My first week on placement has been an absolute whirlwind. At The University of West of England, all first year students’ placements are either in the community or low risk birthing units so that we were able to learn about the basics, as well as assessing the difference between low and high risk patients. I personally think it’s really beneficial for us to see some normality before working in high risk, high pressured maternity wards.
My first placement is in the community. My first shift was on Monday 21st March and I was so nervous before going on that first shift. I really shouldn’t have been, because everyone knows the situation that you are in, as the midwives that you are working with have also been in that position.
My first day was really full-on – my mentor and I started off doing some home visits with both antenatal and postnatal women. Although I’ve had some experience, because I was previously a maternity care assistant, this was completely different as I had never completed community work.
My mentor got me stuck straight in though; I joined in on conversing with the women that we were looking after, as well as taking blood pressures and weighing the babies. In the afternoon, we went to an antenatal clinic. This involves women coming in throughout their pregnancies for a general check-up such as observation of blood pressure and maternal pulse, urinalysis, checking the fundal height if over 24 weeks gestation, abdominal palpation and listening to the foetal heart. My mentor was amazing in the fact that she let me get completely involved. My first abdominal palpation was interesting – I really couldn’t make out anything! However, she went through it with me, and with the woman’s consent, and with my mentor’s help I managed to correctly identify a cephalic baby.
Even looking back throughout this first week, already my skills have improved so much. We did a clinic on Thursday, so just four days later and I managed to correctly identify the position of the babies, as well as finding most of the foetal hearts first time. I was in my element.
During Tuesday and Wednesday, I had my Trust inductions at the hospital that I will be working at. I was absolutely blown away by the facilities and everything that they provided when we went on a tour. I can’t even describe how excited I am to work there! One of the biggest areas to get your head around is the maternal notes that they carry. Identifying where everything is, and everything you need to fill out can be tricky, especially during booking interviews and other antenatal appointments.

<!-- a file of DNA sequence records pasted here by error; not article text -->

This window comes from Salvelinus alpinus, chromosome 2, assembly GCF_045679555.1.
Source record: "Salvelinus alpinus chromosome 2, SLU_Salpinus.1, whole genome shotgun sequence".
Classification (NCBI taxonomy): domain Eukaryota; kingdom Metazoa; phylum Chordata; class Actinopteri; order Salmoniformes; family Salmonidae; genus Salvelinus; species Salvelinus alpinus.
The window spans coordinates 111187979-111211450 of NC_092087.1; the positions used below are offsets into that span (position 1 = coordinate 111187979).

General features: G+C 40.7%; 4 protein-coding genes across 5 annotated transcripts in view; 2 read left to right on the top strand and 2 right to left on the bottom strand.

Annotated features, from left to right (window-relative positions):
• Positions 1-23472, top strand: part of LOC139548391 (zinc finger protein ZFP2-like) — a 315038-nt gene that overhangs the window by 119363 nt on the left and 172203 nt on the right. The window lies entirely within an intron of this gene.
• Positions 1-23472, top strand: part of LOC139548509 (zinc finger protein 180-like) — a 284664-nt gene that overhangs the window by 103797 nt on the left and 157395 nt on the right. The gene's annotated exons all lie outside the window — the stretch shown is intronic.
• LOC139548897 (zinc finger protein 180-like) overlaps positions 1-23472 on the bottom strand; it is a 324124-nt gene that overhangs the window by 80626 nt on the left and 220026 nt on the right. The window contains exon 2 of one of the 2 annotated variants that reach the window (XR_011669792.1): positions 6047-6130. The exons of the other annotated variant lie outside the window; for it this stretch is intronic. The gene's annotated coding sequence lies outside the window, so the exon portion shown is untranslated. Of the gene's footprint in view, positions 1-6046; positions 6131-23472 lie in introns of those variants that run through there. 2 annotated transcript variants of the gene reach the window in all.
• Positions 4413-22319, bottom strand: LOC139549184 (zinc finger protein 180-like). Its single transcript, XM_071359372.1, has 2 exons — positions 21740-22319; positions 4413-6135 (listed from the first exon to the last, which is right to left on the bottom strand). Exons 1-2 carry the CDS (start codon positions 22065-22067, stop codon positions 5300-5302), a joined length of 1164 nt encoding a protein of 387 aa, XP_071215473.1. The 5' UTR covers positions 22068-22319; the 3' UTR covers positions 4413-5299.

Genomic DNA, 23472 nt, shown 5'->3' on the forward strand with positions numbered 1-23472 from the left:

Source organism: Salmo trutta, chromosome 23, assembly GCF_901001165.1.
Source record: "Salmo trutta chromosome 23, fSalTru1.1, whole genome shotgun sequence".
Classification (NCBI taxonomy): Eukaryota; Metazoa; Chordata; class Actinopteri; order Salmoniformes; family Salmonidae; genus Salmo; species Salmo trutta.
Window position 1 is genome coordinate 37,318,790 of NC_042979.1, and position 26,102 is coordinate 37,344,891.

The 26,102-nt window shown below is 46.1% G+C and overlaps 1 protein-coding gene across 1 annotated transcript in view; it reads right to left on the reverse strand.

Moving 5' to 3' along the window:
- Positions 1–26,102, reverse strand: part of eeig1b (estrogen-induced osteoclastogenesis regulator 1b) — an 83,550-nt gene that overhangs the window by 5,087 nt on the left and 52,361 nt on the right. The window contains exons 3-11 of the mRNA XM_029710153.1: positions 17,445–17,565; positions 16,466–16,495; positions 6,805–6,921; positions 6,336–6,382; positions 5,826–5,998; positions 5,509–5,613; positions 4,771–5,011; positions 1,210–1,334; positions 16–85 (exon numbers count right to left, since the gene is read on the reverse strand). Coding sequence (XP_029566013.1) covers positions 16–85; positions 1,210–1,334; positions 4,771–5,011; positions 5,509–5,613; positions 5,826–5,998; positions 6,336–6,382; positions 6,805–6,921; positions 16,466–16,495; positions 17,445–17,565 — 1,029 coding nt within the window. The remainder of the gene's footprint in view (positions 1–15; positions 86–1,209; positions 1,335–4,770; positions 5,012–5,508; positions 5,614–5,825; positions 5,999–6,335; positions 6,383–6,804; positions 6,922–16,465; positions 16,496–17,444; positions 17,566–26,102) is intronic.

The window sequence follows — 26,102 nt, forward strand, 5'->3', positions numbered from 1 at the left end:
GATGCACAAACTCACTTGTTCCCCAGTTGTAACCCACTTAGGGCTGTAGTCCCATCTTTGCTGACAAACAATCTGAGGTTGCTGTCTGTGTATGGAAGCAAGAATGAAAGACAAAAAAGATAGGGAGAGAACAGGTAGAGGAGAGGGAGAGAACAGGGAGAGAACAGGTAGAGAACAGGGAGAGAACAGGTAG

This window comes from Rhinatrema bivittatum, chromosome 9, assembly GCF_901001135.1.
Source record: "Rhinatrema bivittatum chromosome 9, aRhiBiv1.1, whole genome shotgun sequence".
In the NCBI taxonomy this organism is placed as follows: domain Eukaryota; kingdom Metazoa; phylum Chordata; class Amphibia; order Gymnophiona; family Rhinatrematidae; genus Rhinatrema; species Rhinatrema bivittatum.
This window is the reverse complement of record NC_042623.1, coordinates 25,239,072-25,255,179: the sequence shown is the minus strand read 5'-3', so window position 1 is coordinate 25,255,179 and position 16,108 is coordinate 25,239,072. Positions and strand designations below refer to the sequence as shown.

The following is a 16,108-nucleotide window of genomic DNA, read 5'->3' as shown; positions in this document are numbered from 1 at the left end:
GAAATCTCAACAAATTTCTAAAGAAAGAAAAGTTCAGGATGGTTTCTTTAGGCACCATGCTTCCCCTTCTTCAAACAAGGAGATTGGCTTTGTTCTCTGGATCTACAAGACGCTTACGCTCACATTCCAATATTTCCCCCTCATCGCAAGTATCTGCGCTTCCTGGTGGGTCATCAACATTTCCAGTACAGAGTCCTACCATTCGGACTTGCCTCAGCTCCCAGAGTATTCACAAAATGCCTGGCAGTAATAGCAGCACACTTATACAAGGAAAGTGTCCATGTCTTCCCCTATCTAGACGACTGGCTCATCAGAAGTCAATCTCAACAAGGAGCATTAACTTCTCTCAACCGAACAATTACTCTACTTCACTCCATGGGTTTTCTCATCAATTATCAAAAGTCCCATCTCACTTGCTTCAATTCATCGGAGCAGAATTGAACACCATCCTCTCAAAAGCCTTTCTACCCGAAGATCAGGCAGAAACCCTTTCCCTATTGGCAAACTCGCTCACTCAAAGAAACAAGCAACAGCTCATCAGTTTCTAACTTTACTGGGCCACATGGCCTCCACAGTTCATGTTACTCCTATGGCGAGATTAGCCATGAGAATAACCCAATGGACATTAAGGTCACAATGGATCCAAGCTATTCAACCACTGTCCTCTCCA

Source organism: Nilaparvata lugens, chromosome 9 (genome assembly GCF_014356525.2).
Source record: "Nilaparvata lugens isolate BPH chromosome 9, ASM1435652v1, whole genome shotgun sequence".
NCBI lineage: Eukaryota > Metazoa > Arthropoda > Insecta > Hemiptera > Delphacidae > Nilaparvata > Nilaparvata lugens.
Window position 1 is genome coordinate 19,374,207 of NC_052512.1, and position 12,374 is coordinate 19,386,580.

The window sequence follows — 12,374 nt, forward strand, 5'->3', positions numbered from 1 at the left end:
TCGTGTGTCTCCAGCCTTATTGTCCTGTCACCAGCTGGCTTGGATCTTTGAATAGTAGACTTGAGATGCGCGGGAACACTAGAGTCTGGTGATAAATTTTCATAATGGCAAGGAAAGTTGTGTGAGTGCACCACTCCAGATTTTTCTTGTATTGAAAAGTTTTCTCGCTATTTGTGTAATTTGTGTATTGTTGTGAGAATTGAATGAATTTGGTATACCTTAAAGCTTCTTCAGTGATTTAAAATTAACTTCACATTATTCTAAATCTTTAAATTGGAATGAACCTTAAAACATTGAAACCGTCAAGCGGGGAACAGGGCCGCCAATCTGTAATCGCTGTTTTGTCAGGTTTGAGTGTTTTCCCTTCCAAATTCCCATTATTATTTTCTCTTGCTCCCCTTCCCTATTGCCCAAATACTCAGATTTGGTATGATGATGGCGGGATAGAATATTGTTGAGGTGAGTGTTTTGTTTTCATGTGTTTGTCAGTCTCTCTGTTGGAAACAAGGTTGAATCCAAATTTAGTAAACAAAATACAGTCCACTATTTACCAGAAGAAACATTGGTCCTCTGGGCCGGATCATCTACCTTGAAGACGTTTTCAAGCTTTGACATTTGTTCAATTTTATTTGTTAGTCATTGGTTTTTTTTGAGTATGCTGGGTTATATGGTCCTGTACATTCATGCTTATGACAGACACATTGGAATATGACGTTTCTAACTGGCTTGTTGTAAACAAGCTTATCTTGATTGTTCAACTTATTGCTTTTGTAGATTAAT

However, within the Trust induction we went through them, and I’ve since been able to annotate them which has been really useful. We also received our ID badges from our Trust, I don’t think I will ever get bored of seeing my name and ‘student midwife’ underneath it.
On Thursday, I worked with my other mentor and did a clinic in the morning, and then some home visits in the afternoon. The one thing that I am absolutely loving about the community is the continuity of care that is provided to our women.
Even in the first week I’ve managed to see some of the same women either two or three times. It means you can build a really good rapport with them, and although you’re there to provide care, you can really get to know and have a laugh with them and their family!
Lastly, on Friday we had home visits all day. We visited both antenatal and postnatal women, and again I worked on my skills on palpations and auscultating the foetal heart. I don’t think I will ever get bored of finding the babies heart beat racing along, as well as looking at the mother’s face and seeing nothing but joy.
It’s been a very busy week, and although I was completely exhausted at the end of it, (I’m not ashamed to say I spent all of Saturday in my pyjamas!) I still cannot wait for Monday to do it all over again. I will be sure to keep everyone updated of my skill-building, and I’m hoping that by the next time I write I will have completed booking an interview on my own. Wish me luck!